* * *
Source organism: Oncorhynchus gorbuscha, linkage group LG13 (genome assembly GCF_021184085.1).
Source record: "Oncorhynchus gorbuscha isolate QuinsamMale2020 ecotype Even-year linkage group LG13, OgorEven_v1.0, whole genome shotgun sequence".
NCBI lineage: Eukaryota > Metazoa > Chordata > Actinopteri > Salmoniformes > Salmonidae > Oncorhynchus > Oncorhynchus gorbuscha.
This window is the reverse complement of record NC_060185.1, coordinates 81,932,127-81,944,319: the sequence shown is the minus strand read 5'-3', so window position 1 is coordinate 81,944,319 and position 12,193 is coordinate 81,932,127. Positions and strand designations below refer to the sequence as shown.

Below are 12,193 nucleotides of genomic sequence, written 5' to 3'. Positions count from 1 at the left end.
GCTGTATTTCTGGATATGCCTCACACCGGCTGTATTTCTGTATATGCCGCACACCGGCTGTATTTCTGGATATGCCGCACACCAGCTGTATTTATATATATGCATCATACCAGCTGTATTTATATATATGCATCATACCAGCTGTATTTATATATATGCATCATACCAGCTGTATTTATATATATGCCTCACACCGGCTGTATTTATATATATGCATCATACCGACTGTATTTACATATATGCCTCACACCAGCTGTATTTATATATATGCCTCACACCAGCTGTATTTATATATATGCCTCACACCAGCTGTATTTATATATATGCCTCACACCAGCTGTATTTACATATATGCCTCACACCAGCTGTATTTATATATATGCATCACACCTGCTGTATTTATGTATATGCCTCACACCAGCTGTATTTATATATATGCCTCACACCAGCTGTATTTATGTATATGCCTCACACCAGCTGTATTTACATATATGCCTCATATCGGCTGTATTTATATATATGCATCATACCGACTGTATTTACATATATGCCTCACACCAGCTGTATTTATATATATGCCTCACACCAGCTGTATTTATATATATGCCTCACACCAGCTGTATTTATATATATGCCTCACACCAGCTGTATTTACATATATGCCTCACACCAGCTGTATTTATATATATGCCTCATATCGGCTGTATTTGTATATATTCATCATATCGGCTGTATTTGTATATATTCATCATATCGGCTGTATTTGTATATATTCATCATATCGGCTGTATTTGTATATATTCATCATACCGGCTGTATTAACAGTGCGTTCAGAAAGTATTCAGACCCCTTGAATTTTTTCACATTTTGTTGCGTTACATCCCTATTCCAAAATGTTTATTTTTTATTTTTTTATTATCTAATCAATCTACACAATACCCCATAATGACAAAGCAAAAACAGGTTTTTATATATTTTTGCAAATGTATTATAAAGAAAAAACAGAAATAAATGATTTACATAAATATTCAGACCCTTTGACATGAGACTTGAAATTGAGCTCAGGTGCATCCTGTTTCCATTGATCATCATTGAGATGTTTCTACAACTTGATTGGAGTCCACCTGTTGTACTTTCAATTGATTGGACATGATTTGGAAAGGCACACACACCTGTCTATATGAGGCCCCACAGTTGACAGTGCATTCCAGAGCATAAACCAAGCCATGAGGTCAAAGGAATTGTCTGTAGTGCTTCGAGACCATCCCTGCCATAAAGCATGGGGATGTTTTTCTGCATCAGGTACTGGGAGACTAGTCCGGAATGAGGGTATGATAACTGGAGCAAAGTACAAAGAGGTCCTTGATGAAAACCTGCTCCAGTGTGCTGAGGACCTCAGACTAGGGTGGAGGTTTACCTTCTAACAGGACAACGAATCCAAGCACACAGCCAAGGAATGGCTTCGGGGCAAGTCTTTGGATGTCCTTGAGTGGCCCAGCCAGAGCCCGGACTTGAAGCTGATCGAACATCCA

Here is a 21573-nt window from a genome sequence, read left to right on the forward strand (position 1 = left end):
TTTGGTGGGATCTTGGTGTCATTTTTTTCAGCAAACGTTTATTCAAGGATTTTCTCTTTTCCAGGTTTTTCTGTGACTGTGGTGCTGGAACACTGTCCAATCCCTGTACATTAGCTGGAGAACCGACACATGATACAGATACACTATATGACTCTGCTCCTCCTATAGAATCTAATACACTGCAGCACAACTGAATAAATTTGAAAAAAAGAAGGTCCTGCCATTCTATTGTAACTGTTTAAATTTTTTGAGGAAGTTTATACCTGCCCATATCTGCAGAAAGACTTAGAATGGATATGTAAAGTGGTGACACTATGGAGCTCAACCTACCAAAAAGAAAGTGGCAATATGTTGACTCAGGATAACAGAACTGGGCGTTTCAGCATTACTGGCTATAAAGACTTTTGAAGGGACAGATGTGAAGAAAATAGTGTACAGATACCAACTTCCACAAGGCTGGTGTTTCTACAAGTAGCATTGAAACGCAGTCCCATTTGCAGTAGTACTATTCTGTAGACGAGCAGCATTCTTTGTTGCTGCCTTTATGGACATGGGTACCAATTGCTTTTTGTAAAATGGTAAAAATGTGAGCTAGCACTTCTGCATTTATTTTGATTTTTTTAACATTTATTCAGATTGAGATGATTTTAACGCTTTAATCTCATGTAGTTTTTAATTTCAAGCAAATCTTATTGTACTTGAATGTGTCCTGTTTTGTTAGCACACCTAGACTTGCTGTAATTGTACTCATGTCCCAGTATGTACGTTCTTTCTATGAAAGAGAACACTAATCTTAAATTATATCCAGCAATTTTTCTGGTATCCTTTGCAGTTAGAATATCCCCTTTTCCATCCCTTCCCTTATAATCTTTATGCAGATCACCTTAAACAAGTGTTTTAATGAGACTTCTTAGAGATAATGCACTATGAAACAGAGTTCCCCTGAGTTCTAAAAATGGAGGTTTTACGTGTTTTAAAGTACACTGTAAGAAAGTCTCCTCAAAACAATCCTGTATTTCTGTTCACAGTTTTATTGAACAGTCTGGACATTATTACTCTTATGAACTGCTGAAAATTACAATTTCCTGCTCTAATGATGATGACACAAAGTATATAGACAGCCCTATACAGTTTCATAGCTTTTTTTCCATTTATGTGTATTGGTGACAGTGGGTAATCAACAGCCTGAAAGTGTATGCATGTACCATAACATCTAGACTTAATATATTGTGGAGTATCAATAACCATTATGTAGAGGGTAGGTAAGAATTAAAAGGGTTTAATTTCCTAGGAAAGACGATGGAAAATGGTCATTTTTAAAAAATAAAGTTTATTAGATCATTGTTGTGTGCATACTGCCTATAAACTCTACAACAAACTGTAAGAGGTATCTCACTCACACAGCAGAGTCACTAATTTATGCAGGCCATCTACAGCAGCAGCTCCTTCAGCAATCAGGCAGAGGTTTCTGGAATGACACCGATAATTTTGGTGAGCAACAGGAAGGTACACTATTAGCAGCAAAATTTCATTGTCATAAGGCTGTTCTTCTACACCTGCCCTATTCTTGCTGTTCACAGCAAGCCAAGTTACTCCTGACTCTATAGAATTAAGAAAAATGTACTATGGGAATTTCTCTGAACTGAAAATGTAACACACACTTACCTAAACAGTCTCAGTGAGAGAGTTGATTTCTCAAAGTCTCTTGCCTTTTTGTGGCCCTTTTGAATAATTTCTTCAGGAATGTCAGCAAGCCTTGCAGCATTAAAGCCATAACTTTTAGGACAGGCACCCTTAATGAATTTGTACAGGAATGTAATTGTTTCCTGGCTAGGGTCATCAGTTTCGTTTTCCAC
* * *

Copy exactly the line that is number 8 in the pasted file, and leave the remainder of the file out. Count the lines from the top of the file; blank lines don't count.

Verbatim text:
TTTGGTGGGATCTTGGTGTCATTTTTTTCAGCAAACGTTTATTCAAGGATTTTCTCTTTTCCAGGTTTTTCTGTGACTGTGGTGCTGGAACACTGTCCAATCCCTGTACATTAGCTGGAGAACCGACACATGATACAGATACACTATATGACTCTGCTCCTCCTATAGAATCTAATACACTGCAGCACAACTGAATAAATTTGAAAAAAAGAAGGTCCTGCCATTCTATTGTAACTGTTTAAATTTTTTGAGGAAGTTTATACCTGCCCATATCTGCAGAAAGACTTAGAATGGATATGTAAAGTGGTGACACTATGGAGCTCAACCTACCAAAAAGAAAGTGGCAATATGTTGACTCAGGATAACAGAACTGGGCGTTTCAGCATTACTGGCTATAAAGACTTTTGAAGGGACAGATGTGAAGAAAATAGTGTACAGATACCAACTTCCACAAGGCTGGTGTTTCTACAAGTAGCATTGAAACGCAGTCCCATTTGCAGTAGTACTATTCTGTAGACGAGCAGCATTCTTTGTTGCTGCCTTTATGGACATGGGTACCAATTGCTTTTTGTAAAATGGTAAAAATGTGAGCTAGCACTTCTGCATTTATTTTGATTTTTTTAACATTTATTCAGATTGAGATGATTTTAACGCTTTAATCTCATGTAGTTTTTAATTTCAAGCAAATCTTATTGTACTTGAATGTGTCCTGTTTTGTTAGCACACCTAGACTTGCTGTAATTGTACTCATGTCCCAGTATGTACGTTCTTTCTATGAAAGAGAACACTAATCTTAAATTATATCCAGCAATTTTTCTGGTATCCTTTGCAGTTAGAATATCCCCTTTTCCATCCCTTCCCTTATAATCTTTATGCAGATCACCTTAAACAAGTGTTTTAATGAGACTTCTTAGAGATAATGCACTATGAAACAGAGTTCCCCTGAGTTCTAAAAATGGAGGTTTTACGTGTTTTAAAGTACACTGTAAGAAAGTCTCCTCAAAACAATCCTGTATTTCTGTTCACAGTTTTATTGAACAGTCTGGACATTATTACTCTTATGAACTGCTGAAAATTACAATTTCCTGCTCTAATGATGATGACACAAAGTATATAGACAGCCCTATACAGTTTCATAGCTTTTTTTCCATTTATGTGTATTGGTGACAGTGGGTAATCAACAGCCTGAAAGTGTATGCATGTACCATAACATCTAGACTTAATATATTGTGGAGTATCAATAACCATTATGTAGAGGGTAGGTAAGAATTAAAAGGGTTTAATTTCCTAGGAAAGACGATGGAAAATGGTCATTTTTAAAAAATAAAGTTTATTAGATCATTGTTGTGTGCATACTGCCTATAAACTCTACAACAAACTGTAAGAGGTATCTCACTCACACAGCAGAGTCACTAATTTATGCAGGCCATCTACAGCAGCAGCTCCTTCAGCAATCAGGCAGAGGTTTCTGGAATGACACCGATAATTTTGGTGAGCAACAGGAAGGTACACTATTAGCAGCAAAATTTCATTGTCATAAGGCTGTTCTTCTACACCTGCCCTATTCTTGCTGTTCACAGCAAGCCAAGTTACTCCTGACTCTATAGAATTAAGAAAAATGTACTATGGGAATTTCTCTGAACTGAAAATGTAACACACACTTACCTAAACAGTCTCAGTGAGAGAGTTGATTTCTCAAAGTCTCTTGCCTTTTTGTGGCCCTTTTGAATAATTTCTTCAGGAATGTCAGCAAGCCTTGCAGCATTAAAGCCATAACTTTTAGGACAGGCACCCTTAATGAATTTGTACAGGAATGTAATTGTTTCCTGGCTAGGGTCATCAGTTTCGTTTTCCAC